disable all maskable interrupts. The interrupt level can be restored by
trapping into the enable interrupt handler with G1 containing the new interrupt

Interrupt Stack

The SPARC architecture does not provide for a dedicated interrupt stack.  Thus
by default, trap handlers would execute on the stack of the RTEMS task which
they interrupted.  This artificially inflates the stack requirements for each
task since EVERY task stack would have to include enough space to account for
the worst case interrupt stack requirements in addition to it's own worst case
usage.  RTEMS addresses this problem on the SPARC by providing a dedicated
interrupt stack managed by software.

During system initialization, RTEMS allocates the interrupt stack from the
Workspace Area.  The amount of memory allocated for the interrupt stack is
determined by the interrupt_stack_size field in the CPU Configuration Table.
As part of processing a non-nested interrupt, RTEMS will switch to the
interrupt stack before invoking the installed handler.

Default Fatal Error Processing

Upon detection of a fatal error by either the application or RTEMS the fatal
error manager is invoked.  The fatal error manager will invoke the
user-supplied fatal error handlers.  If no user-supplied handlers are
configured, the RTEMS provided default fatal error handler is invoked.  If the
user-supplied fatal error handlers return to the executive the default fatal
error handler is then invoked.  This chapter describes the precise operations
of the default fatal error handler.

Default Fatal Error Handler Operations

The default fatal error handler which is invoked by the fatal_error_occurred
directive when there is no user handler configured or the user handler returns
control to RTEMS.

If the BSP has been configured with ``BSP_POWER_DOWN_AT_FATAL_HALT`` set to
true, the default handler will disable interrupts and enter power down mode. If
power down mode is not available, it goes into an infinite loop to simulate a
halt processor instruction.

If ``BSP_POWER_DOWN_AT_FATAL_HALT`` is set to false, the default handler will
place the value ``1`` in register ``g1``, the error source in register ``g2``,
and the error code in register``g3``. It will then generate a system error
which will hand over control to the debugger, simulator, etc.

Symmetric Multiprocessing

SMP is supported.  Available platforms are the Cobham Gaisler GR712RC and

Thread-Local Storage

Thread-local storage is supported.

Board Support Packages

An RTEMS Board Support Package (BSP) must be designed to support a particular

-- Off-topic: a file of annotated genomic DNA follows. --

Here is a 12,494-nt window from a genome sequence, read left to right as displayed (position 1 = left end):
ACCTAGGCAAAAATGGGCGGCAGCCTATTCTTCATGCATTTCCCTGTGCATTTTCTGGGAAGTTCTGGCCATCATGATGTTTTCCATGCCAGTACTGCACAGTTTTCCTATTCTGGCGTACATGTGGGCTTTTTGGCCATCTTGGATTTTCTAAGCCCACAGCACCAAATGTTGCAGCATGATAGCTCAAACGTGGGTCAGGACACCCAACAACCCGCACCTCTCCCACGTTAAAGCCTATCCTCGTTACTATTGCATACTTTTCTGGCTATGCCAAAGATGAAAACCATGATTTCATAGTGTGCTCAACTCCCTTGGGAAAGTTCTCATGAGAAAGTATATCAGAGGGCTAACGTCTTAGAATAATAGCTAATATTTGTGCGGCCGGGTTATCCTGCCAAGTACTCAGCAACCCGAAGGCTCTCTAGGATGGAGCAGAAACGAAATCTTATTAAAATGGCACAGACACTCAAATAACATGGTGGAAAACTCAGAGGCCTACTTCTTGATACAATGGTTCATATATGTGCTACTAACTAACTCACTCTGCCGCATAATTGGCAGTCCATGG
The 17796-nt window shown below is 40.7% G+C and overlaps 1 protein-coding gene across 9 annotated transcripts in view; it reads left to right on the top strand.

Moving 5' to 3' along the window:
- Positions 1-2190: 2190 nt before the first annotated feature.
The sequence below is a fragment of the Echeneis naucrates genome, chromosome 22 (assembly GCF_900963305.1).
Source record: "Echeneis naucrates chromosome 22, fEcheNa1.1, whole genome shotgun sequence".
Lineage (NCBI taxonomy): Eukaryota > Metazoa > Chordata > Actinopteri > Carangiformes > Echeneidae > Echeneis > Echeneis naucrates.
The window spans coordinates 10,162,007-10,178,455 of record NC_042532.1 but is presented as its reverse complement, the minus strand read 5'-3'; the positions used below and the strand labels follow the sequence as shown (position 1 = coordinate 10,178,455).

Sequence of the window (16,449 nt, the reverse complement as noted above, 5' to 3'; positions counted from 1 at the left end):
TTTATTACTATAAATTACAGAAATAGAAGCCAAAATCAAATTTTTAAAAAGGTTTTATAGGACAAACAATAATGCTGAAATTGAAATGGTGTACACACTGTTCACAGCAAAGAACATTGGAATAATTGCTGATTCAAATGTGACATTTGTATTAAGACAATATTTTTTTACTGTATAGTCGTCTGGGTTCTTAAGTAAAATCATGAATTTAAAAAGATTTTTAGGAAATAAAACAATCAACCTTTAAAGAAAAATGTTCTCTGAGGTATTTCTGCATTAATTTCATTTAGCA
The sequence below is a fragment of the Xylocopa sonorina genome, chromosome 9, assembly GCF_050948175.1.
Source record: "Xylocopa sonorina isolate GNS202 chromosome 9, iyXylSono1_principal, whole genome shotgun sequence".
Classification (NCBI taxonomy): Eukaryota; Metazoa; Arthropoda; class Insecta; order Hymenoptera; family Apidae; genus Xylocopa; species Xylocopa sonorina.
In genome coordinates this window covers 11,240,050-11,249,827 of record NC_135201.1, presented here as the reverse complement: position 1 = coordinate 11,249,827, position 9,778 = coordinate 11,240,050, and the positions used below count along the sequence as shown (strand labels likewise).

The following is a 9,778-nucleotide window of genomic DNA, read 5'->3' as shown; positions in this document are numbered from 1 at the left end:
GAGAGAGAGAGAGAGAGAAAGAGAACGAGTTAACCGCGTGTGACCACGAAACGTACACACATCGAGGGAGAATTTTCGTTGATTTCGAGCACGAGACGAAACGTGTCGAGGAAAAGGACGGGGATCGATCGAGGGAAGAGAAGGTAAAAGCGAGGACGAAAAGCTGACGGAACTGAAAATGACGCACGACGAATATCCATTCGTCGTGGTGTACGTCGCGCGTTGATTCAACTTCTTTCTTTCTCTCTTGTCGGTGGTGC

processor and target board combination.  This chapter presents a discussion of
SPARC specific BSP issues.  For more information on developing a BSP, refer to
the chapter titled Board Support Packages in the RTEMS Applications User's

System Reset

An RTEMS based application is initiated or re-initiated when the SPARC
processor is reset.  When the SPARC is reset, the processor performs the
following actions:

- the enable trap (ET) of the psr is set to 0 to disable traps,

- the supervisor bit (S) of the psr is set to 1 to enter supervisor mode, and

- the PC is set 0 and the nPC is set to 4.

The processor then begins to execute the code at location 0.  It is important
to note that all fields in the psr are not explicitly set by the above steps
and all other registers retain their value from the previous execution mode.
This is true even of the Trap Base Register (TBR) whose contents reflect the
last trap which occurred before the reset.

Processor Initialization

It is the responsibility of the application's initialization code to initialize
the TBR and install trap handlers for at least the register window overflow and
register window underflow conditions.  Traps should be enabled before invoking
any subroutines to allow for register window management.  However, interrupts
should be disabled by setting the Processor Interrupt Level (pil) field of the
psr to 15.  RTEMS installs it's own Trap Table as part of initialization which
is initialized with the contents of the Trap Table in place when the
``rtems_initialize_executive`` directive was invoked.  Upon completion of
executive initialization, interrupts are enabled.

If this SPARC implementation supports on-chip caching and this is to be
utilized, then it should be enabled during the reset application initialization

In addition to the requirements described in the Board Support Packages chapter
of the C Applications Users Manual for the reset code which is executed before
the call to``rtems_initialize_executive``, the SPARC version has the following
specific requirements:

- Must leave the S bit of the status register set so that the SPARC remains in
  the supervisor state.

- Must set stack pointer (sp) such that a minimum stack size of
  MINIMUM_STACK_SIZE bytes is provided for the``rtems_initialize_executive``

- Must disable all external interrupts (i.e. set the pil to 15).

- Must enable traps so window overflow and underflow conditions can be properly

- Must initialize the SPARC's initial trap table with at least trap handlers
  for register window overflow and register window underflow.

.. COMMENT: Include SPARC v8 Register Windows Explanation
.. COMMENT: Keep separate until completely formatted, maybe forever
.. include:: sparc_v8_stacks_regwin.rst